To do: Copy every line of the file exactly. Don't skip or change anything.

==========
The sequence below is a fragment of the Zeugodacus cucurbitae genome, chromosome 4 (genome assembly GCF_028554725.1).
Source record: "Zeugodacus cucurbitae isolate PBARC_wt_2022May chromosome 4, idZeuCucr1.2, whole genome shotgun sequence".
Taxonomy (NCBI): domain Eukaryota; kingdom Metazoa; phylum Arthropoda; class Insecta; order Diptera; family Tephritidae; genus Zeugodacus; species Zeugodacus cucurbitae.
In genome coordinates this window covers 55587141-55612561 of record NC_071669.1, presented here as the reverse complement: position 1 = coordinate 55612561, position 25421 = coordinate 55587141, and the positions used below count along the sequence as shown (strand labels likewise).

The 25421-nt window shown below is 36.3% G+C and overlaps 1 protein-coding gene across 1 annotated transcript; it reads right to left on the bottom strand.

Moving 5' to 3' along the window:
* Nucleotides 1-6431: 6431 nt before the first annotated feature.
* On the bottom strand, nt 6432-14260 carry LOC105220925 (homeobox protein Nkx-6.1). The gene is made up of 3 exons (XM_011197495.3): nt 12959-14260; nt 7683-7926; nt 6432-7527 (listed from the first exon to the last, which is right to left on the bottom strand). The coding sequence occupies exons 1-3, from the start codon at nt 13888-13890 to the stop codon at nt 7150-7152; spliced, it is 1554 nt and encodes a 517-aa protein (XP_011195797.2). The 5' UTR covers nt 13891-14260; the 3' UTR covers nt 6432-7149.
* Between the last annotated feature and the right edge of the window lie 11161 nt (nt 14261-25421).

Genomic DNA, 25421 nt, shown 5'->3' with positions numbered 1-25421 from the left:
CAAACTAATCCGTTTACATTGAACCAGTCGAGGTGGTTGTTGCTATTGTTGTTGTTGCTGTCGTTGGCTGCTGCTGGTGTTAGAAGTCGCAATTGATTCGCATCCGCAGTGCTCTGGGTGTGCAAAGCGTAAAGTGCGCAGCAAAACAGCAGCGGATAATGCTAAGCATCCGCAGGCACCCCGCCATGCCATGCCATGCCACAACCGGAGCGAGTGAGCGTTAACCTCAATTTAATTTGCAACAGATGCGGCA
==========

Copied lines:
The sequence below is a fragment of the Zeugodacus cucurbitae genome, chromosome 4 (genome assembly GCF_028554725.1).
Source record: "Zeugodacus cucurbitae isolate PBARC_wt_2022May chromosome 4, idZeuCucr1.2, whole genome shotgun sequence".
Taxonomy (NCBI): domain Eukaryota; kingdom Metazoa; phylum Arthropoda; class Insecta; order Diptera; family Tephritidae; genus Zeugodacus; species Zeugodacus cucurbitae.
In genome coordinates this window covers 55587141-55612561 of record NC_071669.1, presented here as the reverse complement: position 1 = coordinate 55612561, position 25421 = coordinate 55587141, and the positions used below count along the sequence as shown (strand labels likewise).

The 25421-nt window shown below is 36.3% G+C and overlaps 1 protein-coding gene across 1 annotated transcript; it reads right to left on the bottom strand.

Moving 5' to 3' along the window:
* Nucleotides 1-6431: 6431 nt before the first annotated feature.
* On the bottom strand, nt 6432-14260 carry LOC105220925 (homeobox protein Nkx-6.1). The gene is made up of 3 exons (XM_011197495.3): nt 12959-14260; nt 7683-7926; nt 6432-7527 (listed from the first exon to the last, which is right to left on the bottom strand). The coding sequence occupies exons 1-3, from the start codon at nt 13888-13890 to the stop codon at nt 7150-7152; spliced, it is 1554 nt and encodes a 517-aa protein (XP_011195797.2). The 5' UTR covers nt 13891-14260; the 3' UTR covers nt 6432-7149.
* Between the last annotated feature and the right edge of the window lie 11161 nt (nt 14261-25421).

Genomic DNA, 25421 nt, shown 5'->3' with positions numbered 1-25421 from the left:
CAAACTAATCCGTTTACATTGAACCAGTCGAGGTGGTTGTTGCTATTGTTGTTGTTGCTGTCGTTGGCTGCTGCTGGTGTTAGAAGTCGCAATTGATTCGCATCCGCAGTGCTCTGGGTGTGCAAAGCGTAAAGTGCGCAGCAAAACAGCAGCGGATAATGCTAAGCATCCGCAGGCACCCCGCCATGCCATGCCATGCCACAACCGGAGCGAGTGAGCGTTAACCTCAATTTAATTTGCAACAGATGCGGCA